I carved a large “P” into a medium-sized American city today.  It was an attempt to inscribe language into a non-linguistic space, one in which, due to the billboards, liquor stores, gas stations and theater, temples, churches and restaurants, strip clubs, bus stops, and the Planned Parenthood office, any possibility of tracing a curve with one’s steps has been rigorous and systematically thwarted.

Like Robinson, Anderson also places small, self-made photographs throughout his text.  His images feel less like documents than questions.  The most interesting ones deal with the spatial puzzlement that arises in unplanned urban spaces and the odd juxtaposition of urban architectures.  I’m not doing Anderson’s richly allusive and elusive book justice with this brief post, but there  is an excerpt online, which includes several of the photographs (although the photographs in the book are reproduced in black-and-white).  Tacked on after the end of the essay “The Poetics of Trespass” is another shorter essay called “The Neighbor,” on Wong Kar-Wai’s visually stunning film In the Mood for Love (2001).  Here, Anderson plays with themes such as displacement, loss, and the nature of film.

trespass image

Waiting for the Trapdoor of Memory: Iain Sinclair on Sebald


“This material,” the back page explains, “in an earlier form, was part of the first draft of American Smoke: Journeys to the End of the Light, a book due to be published in November 2013.  It was decided, as the text moved through later stages in the editing process, that a London detour might be confusing.  Now it stands alone.”  That excerpt, Iain Sinclair’s Austerlitz & After: Tracking Sebald, has just been released as a chapbook that packs a real punch for its mere 28-pages.

This being Iain Sinclair, the reader should not be surprised to find that the Sebald pages are framed by a narrative of murder and dismemberment.  During a morning walk in Hackney, Sinclair happened upon the crime scene where parts of the body of soap opera actress Gemma McCluskie had surfaced in the brown sludge of Regent’s Canal.  The crime scene becomes a site of tribute and remembrance, “making murder into a soap-opera tragedy.”

Wreaths, flowers, bears, cards appear, overnight, woven into the fence, above the lock where the torso was found.  Yellows and purples.  Deep reds and pinks.  Carnations, tulips, lilies.  In funnels of cellophane and twists of green paper.

This tawdry story (she was murdered by her brother) helps displace Sebald from the East Anglian landscape where he lived and with which he has become inextricably identified, for Sinclair’s elegiac, almost tender, narrative is largely a tale of Sebald in urban London.  It also serves as a contrast for the way in which Sinclair wants to memorialize Sebald.  As Sinclair tracks Sebald through the neighborhoods of London, sometimes accompanied by the poet Stephen Watts, he writes about places that Sebald researched and wrote about in Austerlitz.  Sinclair and Watts visit places like Liverpool Station and the Jewish burial ground in Brady Street that Sebald would have seen as his Norwich train approached Liverpool Street.  Watts recalls stories of Sebald’s rucksack (which became Austerlitz’s rucksack) and of Sebald trawling through shoeboxes of old postcards in Spitalfields Market.  Sinclair wants to unravel the “quiet cult of managed melancholy” that has been building up around Sebald’s legend, and so he gives us a Sebald who is flawed, worried, curious, determined, ill.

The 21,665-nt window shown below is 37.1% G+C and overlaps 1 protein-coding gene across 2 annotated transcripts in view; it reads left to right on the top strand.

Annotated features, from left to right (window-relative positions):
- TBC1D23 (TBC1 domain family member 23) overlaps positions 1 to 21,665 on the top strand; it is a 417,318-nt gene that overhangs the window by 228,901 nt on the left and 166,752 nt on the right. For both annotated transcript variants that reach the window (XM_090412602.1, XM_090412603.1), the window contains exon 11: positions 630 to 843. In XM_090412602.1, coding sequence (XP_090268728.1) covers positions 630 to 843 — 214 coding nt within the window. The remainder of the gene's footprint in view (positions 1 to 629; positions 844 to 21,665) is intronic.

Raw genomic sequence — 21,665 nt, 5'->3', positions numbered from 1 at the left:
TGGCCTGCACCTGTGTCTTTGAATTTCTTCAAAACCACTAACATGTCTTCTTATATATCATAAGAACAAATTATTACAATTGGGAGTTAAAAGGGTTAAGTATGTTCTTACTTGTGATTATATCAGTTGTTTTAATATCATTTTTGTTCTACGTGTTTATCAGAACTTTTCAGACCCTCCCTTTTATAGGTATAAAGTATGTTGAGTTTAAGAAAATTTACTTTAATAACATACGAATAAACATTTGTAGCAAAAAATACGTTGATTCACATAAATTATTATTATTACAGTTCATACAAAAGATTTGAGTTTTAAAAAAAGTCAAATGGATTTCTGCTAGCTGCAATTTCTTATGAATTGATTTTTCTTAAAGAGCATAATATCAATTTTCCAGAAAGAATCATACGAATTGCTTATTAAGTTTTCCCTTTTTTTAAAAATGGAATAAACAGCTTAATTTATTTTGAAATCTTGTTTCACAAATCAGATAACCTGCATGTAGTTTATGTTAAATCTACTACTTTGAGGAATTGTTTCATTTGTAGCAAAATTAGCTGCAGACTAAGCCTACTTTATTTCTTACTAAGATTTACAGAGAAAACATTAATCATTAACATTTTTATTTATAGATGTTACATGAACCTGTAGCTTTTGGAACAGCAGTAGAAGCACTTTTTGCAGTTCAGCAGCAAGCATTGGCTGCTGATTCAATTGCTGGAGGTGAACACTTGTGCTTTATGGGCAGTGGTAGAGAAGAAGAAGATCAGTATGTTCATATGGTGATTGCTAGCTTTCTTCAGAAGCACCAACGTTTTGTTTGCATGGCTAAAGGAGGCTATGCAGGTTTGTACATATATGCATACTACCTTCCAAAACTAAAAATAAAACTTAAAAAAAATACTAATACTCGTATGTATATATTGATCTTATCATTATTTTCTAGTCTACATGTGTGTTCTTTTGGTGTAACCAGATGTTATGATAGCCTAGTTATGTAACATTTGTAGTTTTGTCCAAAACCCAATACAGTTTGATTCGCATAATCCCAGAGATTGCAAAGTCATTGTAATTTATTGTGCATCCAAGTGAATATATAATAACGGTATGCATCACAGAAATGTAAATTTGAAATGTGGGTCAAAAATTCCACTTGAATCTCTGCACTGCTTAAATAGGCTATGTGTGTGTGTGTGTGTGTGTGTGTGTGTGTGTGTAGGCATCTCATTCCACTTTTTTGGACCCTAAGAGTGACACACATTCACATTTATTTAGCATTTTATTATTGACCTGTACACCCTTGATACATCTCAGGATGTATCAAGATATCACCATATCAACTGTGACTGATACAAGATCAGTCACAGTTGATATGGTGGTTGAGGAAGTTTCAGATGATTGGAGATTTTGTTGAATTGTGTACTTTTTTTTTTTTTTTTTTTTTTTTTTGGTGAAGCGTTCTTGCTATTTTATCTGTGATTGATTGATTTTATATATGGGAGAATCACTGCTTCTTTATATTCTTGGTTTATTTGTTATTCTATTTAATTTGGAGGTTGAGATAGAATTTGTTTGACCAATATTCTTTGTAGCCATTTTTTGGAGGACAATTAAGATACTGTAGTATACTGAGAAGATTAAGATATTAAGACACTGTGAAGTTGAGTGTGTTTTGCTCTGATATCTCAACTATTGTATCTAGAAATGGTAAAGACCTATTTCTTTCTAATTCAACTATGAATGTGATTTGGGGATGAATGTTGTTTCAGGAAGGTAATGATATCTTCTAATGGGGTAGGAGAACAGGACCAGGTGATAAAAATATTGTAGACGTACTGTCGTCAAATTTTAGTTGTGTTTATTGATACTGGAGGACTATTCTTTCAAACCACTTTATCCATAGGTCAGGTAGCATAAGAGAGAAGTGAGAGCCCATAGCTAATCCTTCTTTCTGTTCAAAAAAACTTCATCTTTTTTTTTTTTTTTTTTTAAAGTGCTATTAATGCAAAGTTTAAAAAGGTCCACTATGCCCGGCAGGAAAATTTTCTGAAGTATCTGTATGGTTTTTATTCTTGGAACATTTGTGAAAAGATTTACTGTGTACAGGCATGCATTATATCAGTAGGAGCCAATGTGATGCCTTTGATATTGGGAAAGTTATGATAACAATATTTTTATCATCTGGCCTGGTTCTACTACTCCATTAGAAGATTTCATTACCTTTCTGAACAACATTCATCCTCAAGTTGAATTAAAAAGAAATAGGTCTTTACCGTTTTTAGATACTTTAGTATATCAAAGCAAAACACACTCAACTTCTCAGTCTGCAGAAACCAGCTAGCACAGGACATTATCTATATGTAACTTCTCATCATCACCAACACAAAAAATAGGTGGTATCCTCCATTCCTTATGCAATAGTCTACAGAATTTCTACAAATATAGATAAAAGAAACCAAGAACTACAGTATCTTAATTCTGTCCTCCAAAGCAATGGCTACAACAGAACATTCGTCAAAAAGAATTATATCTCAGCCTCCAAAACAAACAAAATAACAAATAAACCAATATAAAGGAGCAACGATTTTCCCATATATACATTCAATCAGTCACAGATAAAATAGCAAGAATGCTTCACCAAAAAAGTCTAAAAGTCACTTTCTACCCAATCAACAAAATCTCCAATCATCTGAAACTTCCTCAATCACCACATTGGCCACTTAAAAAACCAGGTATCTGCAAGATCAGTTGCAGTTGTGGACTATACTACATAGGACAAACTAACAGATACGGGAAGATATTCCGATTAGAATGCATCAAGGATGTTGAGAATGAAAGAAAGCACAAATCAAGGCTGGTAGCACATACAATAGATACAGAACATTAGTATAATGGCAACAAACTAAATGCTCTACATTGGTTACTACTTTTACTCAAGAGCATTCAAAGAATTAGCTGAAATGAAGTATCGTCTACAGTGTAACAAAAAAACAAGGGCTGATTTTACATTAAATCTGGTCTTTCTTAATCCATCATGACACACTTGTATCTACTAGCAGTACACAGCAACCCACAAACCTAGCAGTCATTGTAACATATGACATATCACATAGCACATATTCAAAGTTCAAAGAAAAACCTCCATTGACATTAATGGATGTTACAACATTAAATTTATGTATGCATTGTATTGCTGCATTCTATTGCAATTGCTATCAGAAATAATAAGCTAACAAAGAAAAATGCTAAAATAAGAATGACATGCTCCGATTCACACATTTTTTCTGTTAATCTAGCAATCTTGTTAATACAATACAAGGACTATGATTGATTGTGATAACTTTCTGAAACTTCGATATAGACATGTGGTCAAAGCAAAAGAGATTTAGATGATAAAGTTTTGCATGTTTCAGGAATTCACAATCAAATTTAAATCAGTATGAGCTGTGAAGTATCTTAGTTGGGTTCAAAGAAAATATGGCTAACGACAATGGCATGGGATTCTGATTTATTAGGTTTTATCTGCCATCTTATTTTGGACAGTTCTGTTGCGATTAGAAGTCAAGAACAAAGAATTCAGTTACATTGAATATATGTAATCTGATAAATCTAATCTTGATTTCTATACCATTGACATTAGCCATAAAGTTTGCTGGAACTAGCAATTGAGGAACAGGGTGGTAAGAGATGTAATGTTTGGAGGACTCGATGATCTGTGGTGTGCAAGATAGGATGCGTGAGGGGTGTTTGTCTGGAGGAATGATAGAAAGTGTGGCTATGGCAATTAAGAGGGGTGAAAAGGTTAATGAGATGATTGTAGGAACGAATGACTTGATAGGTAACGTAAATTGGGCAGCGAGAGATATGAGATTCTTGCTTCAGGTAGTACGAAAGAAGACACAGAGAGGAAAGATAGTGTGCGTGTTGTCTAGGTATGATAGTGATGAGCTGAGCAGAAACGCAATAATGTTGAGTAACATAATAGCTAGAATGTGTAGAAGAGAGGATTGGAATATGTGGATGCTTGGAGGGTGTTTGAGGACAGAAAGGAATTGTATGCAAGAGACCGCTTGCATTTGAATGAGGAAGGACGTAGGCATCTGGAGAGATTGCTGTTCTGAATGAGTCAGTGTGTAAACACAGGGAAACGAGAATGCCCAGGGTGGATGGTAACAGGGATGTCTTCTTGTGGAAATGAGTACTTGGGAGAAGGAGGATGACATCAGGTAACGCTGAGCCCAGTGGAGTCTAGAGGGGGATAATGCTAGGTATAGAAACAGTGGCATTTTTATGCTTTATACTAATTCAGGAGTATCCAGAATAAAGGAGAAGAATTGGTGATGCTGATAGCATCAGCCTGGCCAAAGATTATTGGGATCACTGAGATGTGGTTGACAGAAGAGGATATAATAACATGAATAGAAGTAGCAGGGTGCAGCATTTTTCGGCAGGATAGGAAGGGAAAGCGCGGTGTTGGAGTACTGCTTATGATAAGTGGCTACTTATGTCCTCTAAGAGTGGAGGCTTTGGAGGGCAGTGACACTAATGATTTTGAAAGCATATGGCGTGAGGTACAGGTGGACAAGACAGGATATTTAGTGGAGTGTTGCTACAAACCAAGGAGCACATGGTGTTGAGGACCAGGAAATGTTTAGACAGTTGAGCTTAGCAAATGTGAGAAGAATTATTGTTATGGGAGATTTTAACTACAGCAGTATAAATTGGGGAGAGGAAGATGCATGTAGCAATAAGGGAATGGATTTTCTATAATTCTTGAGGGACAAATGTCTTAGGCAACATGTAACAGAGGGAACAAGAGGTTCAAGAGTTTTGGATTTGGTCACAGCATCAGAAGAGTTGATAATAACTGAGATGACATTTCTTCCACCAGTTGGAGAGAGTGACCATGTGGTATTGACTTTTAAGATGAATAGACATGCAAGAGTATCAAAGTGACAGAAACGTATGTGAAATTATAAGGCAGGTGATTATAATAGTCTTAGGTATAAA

I wondered if Sebald ever wrote about driving.  The published books present a man most comfortable with a scenario of waiting: station hotels, Swiss lakes, distant views of snow-capped mountains, flights into northern cities, walks through marches on sandy paths.  Waiting for that single justifying encounter: the trapdoor of memory, the skewed quotation.  the echo of a translated text.

Perhaps it takes someone as eclectic as Sinclair (whose website describes him as “a british writer, documentarist, film maker, poet, flaneur, metropolitan prophet and urban shaman, keeper of lost cultures and futurologist”) to give us a glimpse of a Sebald who seems, momentarily, at least, whole.

[Note added April 20, 2013: In a most curious coincidence, the day after I originally posted this, The Guardian published an essay by James Woods in which Sinclair says: “I only set eyes on Max Sebald one time. We shared a descending lift in Broadcasting House, pressed back into our safe corners, silent. He impersonated what I took him to be – writer, walker, culturally burdened European – so beautifully that I wondered if this was an actor, a hireling.”  This is not the impression Sinclair leaves in Austerlitz & After, where he is more coy about his actual relationship with Sebald.  Sinclair rather seamlessly blends Watts recollections into his own narrative, leaving it less than clear who actually spent time with Sebald.]

Austerlitz & After is a publication of Test Centre in London.  It was beautifully produced in a limited edition of 300 copies.  Twenty-six copies (all now sold) were specially bound in buckram covers.  Here is a view of the “extra holographic material” added to the copy which I managed to purchase.